Kitimat fishers, hunters ask NEB for special conditions on KM LNG export licence

The Kitimat Rod and Gun Club Tuesday asked the National Energy Board to place special conditions on the Kitimat LNG project so as, in the words of Rod and Gun representative Mike Langegger, to preserve “the fish and wildlife values of the northwest,” from the “cumulative effects” of industry encroaching on the wilderness. 

The board panel,which is considering the project’s application for a natural gas export licence,  allowed Langegger to testify early in the proceedings, now expected to run at least until Thursday, because he has other commitments.
In response to a specific question from Lynn Mercier, presiding member of the board panel, Langegger asked that the NEB require the KM LNG partners, energy giants Apache, Encana and EOG,  establish a joint committee with Kitimat residents, both First Nations and non-First Nations, to preserve the values of the wilderness around the liguified natural gas terminal.
He also asked that the energy companies create special funding “dedicated to fish, wildlife, and the environment…to maintain the fishing, hunting [and] recreational activities used by residents not just for now but for generations to come.” 
The liquified natural gas terminal is proposed for Bish Cove, down Douglas Channel from Kitimat, an area that is currently still largely wilderness. 
Langegger noted that crucial salmon breeding rivers flow into Bish Cove from the surrounding mountains. Bish Cove is also known as a habitat for deer and bears, both black bears and grizzlies.
He also asked that Kitimat residents continue to have access, as they do now, to the bush surrounding the proposed terminal “with no gates, no lockoffs.” Langegger complained to the board that Rio Tinto Alcan has, in recent years, restricted access to the Kitimat River estuary, near the aluminum plant, while once Kitimat residents had easy entry to the estuary.


Langegger said that Rod and Gun members and other Kitimat residents fear the cumulative effects of the destruction of the wilderness, and specifically that some of the past practices of the forest industry, which he said had a “huge detrimental effect,” could be compounded by the Kitimat LNG plant and other projects.
 While not referring directly to the proposal, Langegger was bringing in the Enbridge Northern Gateway project, which is being considered in a separate National Energy Board proceeding.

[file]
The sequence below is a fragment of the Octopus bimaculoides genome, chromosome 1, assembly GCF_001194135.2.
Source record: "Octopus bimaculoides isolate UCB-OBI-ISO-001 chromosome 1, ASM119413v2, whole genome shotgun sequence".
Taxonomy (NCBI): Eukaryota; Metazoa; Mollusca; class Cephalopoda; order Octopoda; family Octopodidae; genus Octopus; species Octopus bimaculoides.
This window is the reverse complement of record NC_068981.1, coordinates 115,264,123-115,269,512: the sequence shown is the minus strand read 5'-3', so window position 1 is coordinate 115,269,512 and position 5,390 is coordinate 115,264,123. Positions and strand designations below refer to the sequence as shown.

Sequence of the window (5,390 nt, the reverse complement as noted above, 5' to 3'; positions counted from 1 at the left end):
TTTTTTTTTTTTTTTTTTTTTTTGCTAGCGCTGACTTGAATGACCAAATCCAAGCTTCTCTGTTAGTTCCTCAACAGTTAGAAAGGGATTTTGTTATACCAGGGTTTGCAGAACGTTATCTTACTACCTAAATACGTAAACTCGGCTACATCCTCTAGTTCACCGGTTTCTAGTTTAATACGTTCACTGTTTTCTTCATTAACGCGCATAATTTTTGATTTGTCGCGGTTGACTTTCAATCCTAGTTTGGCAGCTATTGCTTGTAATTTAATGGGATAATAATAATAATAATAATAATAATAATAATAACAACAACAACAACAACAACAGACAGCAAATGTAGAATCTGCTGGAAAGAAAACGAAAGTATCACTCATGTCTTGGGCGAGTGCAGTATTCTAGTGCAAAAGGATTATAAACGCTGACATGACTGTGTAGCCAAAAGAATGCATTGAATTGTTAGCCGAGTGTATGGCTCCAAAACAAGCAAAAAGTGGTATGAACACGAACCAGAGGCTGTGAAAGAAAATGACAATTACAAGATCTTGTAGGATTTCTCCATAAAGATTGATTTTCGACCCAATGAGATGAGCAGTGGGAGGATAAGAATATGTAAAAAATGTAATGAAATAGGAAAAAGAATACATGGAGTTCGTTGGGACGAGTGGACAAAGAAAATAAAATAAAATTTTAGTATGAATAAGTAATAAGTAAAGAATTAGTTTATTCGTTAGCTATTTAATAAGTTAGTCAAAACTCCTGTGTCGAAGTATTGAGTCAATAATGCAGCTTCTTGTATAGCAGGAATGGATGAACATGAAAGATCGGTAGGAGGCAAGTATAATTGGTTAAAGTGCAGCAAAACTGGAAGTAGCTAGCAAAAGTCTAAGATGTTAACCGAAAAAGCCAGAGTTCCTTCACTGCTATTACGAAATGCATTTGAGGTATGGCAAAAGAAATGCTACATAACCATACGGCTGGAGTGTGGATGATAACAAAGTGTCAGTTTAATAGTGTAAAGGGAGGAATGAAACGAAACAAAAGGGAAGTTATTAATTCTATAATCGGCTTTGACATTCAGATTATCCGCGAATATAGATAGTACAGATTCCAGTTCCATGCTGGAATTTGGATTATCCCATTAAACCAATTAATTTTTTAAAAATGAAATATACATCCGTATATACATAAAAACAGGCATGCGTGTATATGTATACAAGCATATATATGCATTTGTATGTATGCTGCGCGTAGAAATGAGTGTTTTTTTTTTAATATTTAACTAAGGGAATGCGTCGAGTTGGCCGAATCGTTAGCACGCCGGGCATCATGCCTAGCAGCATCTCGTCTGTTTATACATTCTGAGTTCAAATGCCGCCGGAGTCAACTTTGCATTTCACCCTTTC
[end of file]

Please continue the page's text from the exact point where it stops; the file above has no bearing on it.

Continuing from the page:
Lanegger told the NEB panel that he hoped that “the new generation of industries coming [would] accept those values” of fishing, hunting and recreation.
Mike Langegger of the Kitimat Rod and Gun
 club checks his notes while testifying before the NEB. (Robin Rowland/Northwest Coast Energy News)

National Energy Board hearings on Kitimat LNG begin, expected to go rest of the week

National Energy Board hearings on the Kitimat LNG project opened Tuesday morning at the Riverlodge Community Centre with the usual legal introductions.

Lawyers for KM LNG asked the panel to postpone some more controversial  issues until Friday, as one of the lawyers said,  “parties were still in discussion” about certain matters.

The panel ruled that they would hear the contentious issues beginning Thursday morning.

Kitimat residents are complaining that the formal panel is  “mystifying,”  compared to the more open and public friendly joint review panel on the Enbridge Northern Gateway proposal last fall.

The current hearings are much more limited than the Enbridge Northern Gateway joint review.   That’s because these hearings are for an export licence only.  The Enbridge hearings are a facility hearing covering the whole project, because the oil sands are in Alberta and that pipeline would cross provincial boundaries.  At the moment, the KM LNG project is entirely within the province of BC and so the only matter under consideration is the export of natural gas.